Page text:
Emergencies: "There is no lioness" - the all-clear on the outskirts of Berlin

After more than 30 hours of searching, the supposed lioness in Berlin and Brandenburg turned out to be not quite as dangerous a wild boar.

Emergencies: "There is no lioness" - the all-clear on the outskirts of Berlin

After more than 30 hours of searching, the supposed lioness in Berlin and Brandenburg turned out to be not quite as dangerous a wild boar. "According to all human judgment, we assume that it is not a lioness," said the mayor of the Brandenburg municipality of Kleinmachnow, Michael Grubert (SPD).

"There is no lioness." The Brandenburg police and the authorities in Berlin confirmed this assessment. The mayor said: "There is no acute risk."

There hasn't been a single clue since 5 a.m. Thursday morning that led to the assumption that the animal being looked for could actually be a lioness, a predator or a large wild cat, Grubert said. The warnings to the population were withdrawn via apps like Katwarn, and both police forces ended their operations.

The search for the alleged predator near the city limits of Berlin began on Thursday night. It was triggered by a video on which a lioness was suspected. The video snippet made the rounds on social networks on Thursday. The investigating authorities assessed the video as genuine. According to a spokeswoman for the authorities, police officers said they had also seen a wild animal "secured".

Danger could not be ruled out at the beginning

According to the mayor, the entire search operation was based on these two clues. The police officers who saw the video first could not have ruled out a hazard - so the search began. Only later was the video shown to experts for an assessment. For Saturday, the community of Kleinmachnow is still expecting the analysis of feces and hair found during the search. The Brandenburg police announced that they would be more present in the region in the coming days.

It was initially unclear how high the costs for the mission would be and who would have to bear them. In addition to dozens of police officers, veterinarians and the Berlin city hunters were also involved in the search, which lasted more than 30 hours. Today there were police officers in the forest with submachine guns and protective shields. Helicopters, drones and numerous thermal imaging cameras were also used.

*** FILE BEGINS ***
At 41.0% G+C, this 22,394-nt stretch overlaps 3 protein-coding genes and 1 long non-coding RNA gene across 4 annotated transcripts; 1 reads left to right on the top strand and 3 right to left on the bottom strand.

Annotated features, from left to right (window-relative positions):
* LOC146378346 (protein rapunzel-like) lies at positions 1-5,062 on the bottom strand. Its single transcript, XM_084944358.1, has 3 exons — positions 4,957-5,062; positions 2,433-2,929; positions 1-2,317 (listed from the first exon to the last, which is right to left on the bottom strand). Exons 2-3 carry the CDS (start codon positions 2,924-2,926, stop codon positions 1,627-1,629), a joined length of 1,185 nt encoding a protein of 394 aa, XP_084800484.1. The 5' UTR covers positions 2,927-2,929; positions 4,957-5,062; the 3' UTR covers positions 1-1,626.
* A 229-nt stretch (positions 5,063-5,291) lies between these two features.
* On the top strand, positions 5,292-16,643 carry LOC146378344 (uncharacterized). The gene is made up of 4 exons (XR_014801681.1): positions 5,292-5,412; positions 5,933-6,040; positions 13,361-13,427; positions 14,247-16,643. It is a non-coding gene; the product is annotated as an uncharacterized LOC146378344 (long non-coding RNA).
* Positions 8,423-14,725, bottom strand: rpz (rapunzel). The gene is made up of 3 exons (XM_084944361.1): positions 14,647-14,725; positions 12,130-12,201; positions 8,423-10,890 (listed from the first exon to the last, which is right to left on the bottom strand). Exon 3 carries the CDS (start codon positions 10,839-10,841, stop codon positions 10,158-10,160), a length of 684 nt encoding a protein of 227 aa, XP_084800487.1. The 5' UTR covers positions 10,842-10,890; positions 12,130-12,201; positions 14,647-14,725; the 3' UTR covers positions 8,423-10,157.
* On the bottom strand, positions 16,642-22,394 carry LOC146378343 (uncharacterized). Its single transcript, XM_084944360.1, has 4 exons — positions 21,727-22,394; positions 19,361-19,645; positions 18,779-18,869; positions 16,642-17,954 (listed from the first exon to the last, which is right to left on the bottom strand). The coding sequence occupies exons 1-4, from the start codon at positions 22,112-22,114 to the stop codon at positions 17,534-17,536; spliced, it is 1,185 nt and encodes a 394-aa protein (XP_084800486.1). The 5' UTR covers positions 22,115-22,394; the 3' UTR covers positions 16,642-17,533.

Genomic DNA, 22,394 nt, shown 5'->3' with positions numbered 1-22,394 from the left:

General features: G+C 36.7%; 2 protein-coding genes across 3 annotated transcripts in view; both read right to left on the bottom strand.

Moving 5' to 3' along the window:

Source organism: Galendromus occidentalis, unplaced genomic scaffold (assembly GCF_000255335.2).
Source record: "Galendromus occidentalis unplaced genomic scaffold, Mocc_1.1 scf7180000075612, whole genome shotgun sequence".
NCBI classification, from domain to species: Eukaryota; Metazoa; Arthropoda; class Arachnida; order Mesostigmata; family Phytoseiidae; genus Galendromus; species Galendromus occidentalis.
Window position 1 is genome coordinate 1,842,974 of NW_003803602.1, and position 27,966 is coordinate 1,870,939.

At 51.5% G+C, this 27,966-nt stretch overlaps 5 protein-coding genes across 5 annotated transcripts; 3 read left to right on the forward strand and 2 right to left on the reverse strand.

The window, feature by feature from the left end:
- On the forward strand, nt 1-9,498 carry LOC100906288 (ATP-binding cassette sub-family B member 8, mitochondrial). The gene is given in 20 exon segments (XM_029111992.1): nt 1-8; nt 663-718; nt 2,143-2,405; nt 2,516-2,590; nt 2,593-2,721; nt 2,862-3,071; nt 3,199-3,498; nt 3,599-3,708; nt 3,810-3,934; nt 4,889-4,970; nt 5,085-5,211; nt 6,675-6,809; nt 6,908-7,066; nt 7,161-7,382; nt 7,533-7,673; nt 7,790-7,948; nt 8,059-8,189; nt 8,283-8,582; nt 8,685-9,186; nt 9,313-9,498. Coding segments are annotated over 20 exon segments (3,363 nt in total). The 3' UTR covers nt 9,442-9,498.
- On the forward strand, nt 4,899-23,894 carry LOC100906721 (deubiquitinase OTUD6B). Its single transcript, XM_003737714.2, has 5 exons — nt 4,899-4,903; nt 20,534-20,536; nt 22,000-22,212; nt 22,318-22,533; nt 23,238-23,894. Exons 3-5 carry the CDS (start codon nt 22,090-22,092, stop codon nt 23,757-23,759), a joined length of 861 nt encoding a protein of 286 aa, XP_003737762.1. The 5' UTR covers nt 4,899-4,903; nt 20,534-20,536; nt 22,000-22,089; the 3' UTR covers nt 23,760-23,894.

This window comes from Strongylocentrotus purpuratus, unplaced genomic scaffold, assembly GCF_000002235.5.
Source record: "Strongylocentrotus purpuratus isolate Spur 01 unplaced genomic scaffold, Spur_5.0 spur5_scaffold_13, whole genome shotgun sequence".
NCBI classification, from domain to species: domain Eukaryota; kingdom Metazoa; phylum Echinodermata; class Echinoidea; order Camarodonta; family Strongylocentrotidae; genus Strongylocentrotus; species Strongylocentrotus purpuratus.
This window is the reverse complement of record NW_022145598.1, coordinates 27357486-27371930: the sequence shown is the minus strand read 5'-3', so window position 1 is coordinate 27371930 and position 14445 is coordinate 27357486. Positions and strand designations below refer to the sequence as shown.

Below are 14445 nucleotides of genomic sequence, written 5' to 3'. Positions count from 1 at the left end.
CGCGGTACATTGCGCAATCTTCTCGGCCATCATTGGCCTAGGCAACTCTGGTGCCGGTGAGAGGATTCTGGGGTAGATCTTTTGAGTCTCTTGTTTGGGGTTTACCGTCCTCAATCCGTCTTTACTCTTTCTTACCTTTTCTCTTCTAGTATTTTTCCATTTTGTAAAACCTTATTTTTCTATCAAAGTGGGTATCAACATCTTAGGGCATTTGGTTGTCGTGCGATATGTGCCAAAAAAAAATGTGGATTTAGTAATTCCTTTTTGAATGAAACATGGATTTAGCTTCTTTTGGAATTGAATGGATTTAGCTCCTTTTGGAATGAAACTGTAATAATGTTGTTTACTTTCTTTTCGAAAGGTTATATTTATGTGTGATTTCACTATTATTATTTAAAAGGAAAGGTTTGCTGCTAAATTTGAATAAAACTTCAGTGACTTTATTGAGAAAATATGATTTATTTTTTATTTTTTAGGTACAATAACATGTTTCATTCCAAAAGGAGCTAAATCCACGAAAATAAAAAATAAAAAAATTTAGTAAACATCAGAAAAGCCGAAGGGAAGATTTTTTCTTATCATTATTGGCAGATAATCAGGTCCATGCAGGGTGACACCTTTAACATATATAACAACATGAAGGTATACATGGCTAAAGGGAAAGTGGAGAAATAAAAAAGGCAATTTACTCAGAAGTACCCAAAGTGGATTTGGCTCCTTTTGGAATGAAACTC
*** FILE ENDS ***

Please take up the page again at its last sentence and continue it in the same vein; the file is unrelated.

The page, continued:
The operation has not yet been evaluated, so no statements can be made about the total costs at the moment, the Brandenburg Ministry of the Interior said on request. The deputy head of the German police union, Heiko Teggatz, criticized the costs in the "Bild" newspaper: "This operation is undoubtedly the most expensive safari that has ever existed in Germany's forests!" Such an operation quickly costs the taxpayer several 100,000 euros. The Berlin police did not give any specific information about the costs, this question is out of the question. The police had been asked for administrative assistance and responded accordingly.

The police union (GdP) considers the use to be understandable. The GdP federal chairman Jochen Kopelke said on request: "It is perfectly clear that the police will provide help if there is a dangerous situation due to an escaped wild animal."

Video meanwhile subjected to independent analyses

According to the mayor, the video has now been independently analyzed by two experts. It became clear that the hind legs of the animal on the video do not match a lioness, and the animal's posture when eating or drinking is not typical of a lioness. At the press conference, Grubert, visibly tense and exhausted after the excitement of the past few hours, showed corresponding comparison images. It initially remained unclear why the video was not evaluated more quickly as a crucial clue and the search measure was stopped earlier.

Hours before the decisive press conference, two experts had expressed their doubts very clearly. Berlin wildlife expert Derk Ehlert told RBB Inforadio that he only saw two wild boars running from left to right on the video. "I happen to hunt in the region myself and I know that the hunters have very good dogs there. It is completely unthinkable that the dogs would not have found anything if a wild boar was actually dissected there," said Achim Gruber, executive director of the Institute for Animal Pathology in Berlin, the dpa. At the beginning of the search, there was also talk of a cunning animal. "If a lioness had chewed up a wild boar there, the dogs would have found something," said Gruber.

Not everyone in the population believed in the lion theory on Thursday and Friday, many people exchanged lively views on the short, crucial video on social networks. A local resident told a dpa reporter near the search area on Friday that she was careful and didn't go into the forest with her dachshund at first - but she couldn't actually imagine a lioness between the trees.

FU scientist Gruber meanwhile made it clear that in his opinion the search operation was justified: "The measures are justified and justifiable in view of the justified initial suspicion. You have to drive the effort. This is an excellent exercise in civil protection and a great team effort by the police, veterinary authorities, hunters and drone people."